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Oregon Journal car on Cloud Cap Road with view of Mount Hood

Photograph showing the view of Mount Hood from the newly completed Cloud Cap Road, on the mountain’s north side, in October 1926. An unidentified person is standing next to a parked Oregon Journal car and looking at the view. On October 6, 1926, the Oregon Journal published three related photographs and a front-page story about the completion of the road, headlined “Cloud Cap Road Finished; Fine View Unfolded.” The story reported that the 10-mile-long road, ending at the Cloud Cap Inn, would officially be known as the Cooper spur of the Mount Hood Loop Highway. Construction of the road had begun in 1925. See related image Nos. 374N0471, 374N0472, 374N0502, 374N0519, 374N0521, 374N0522, 374N0523, 374N0524, 374N0526, and 374N0527.

Oregon Journal car on Cloud Cap Road with view of Mount Hood

Photograph showing the view of Mount Hood from a segment of the newly completed Cloud Cap Road on the north side of the mountain in October 1926. In the foreground, an Oregon Journal car is stopped on the road. The words “Staff Cameraman” are visible on the cover of the car’s spare tire. A cropped version of this photograph was one of three published on the front page of the Oregon Journal on Wednesday, October 6, 1926, under the headline “Cloud Cap Road Is Way of Splendor.” The photographs had the following caption: “Scenes along newly-completed spur road leading from Mouth Hood Loop highway to Cloud Cap inn, giving suggestion of scenic wonders unfolded along trip.” This photograph had the additional caption information: “View of Mount Hood and especially Elliott [sic] glacier from the new road.” The photographs accompanied a story headlined “Cloud Cap Road Finished; Fine View Unfolded.” The story reported that the 10-mile-long road, ending at the Cloud Cap Inn, would officially be known as the Cooper spur of the Mount Hood Loop Highway. Construction of the road had begun in 1925. See image Nos. 374N0502 and 374N0521, which were published with this photograph, and additional related image Nos. 374N0470, 374N0472, 374N0519, 374N0522, 374N0523, 374N0524, 374N0526, and 374N0527.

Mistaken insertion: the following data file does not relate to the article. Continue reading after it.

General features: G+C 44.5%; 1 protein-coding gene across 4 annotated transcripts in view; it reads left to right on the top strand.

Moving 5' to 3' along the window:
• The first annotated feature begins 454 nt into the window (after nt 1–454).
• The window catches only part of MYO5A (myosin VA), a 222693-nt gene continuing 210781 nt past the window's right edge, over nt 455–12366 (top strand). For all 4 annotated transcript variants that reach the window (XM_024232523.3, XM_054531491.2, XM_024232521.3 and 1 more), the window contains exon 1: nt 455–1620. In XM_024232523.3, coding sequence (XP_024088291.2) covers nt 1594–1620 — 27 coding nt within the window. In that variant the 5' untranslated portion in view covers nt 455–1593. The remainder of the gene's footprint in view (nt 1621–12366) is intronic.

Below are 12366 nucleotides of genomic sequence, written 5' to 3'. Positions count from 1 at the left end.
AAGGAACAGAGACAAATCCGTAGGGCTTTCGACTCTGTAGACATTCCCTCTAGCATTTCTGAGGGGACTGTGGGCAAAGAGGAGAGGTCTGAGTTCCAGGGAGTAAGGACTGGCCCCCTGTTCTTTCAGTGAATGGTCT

Oregon Journal car on Cloud Cap Road with view of Mount Hood

Photograph showing the view of Mount Hood from a segment of the newly completed Cloud Cap Road in October 1926. An Oregon Journal car is stopped on the road at left. On October 6, 1926, the Oregon Journal published three related photographs and a front-page story about the completion of the road, headlined “Cloud Cap Road Finished; Fine View Unfolded.” The story reported that the 10-mile-long road, ending at the Cloud Cap Inn, would officially be known as the Cooper spur of the Mount Hood Loop Highway. Construction of the road had begun in 1925. Two years after this photograph was taken, a cropped version was part of of a photo essay published on Page 1, Section 2, of the Oregon Journal on May 27, 1928. The photographs accompanied a story, headlined “Wild Forest Scenery at City’s Door,” about the views along the Mount Hood Loop Highway. Note: See related image Nos. 374N0470, 374N0471, 374N0502, 374N0519, 374N0521, 374N0522, 374N0523, 374N0524, 374N0526, and 374N0527, also taken on the Cloud Cap Road in October 1926.

View of Mount Hood from Montavilla neighborhood

Photograph showing a view of Mount Hood and surrounding mountains from the Montavilla neighborhood and Mt. Tabor. Taken from a hillside, a street is curving below into a neighborhood (SE Washington Street?) (negative 2 of 17). Original sleeve title: Portland communities - Montavilla district.

Monner, Al (Alfred Anthony), 1909-1998

Robert Fox murder scene, Siskiyou mountains

An Oregon Journal helicopter parked in a field in the Siskiyou mountains, where Robert Fox was murdered. A small cabin and outbuilding can be seen behind the helicopter (negative 4 of 6).

Monner, Al (Alfred Anthony), 1909-1998

Grants Pass aerial view

An aerial view of Grants Pass, with mountains visible at the edge of the town (negative 1 of 10).

Monner, Al (Alfred Anthony), 1909-1998

Grants Pass aerial view

An aerial view of Grants Pass, showing the Rogue River, a road, and mountains (negative 2 of 10).

Monner, Al (Alfred Anthony), 1909-1998

Grants Pass aerial view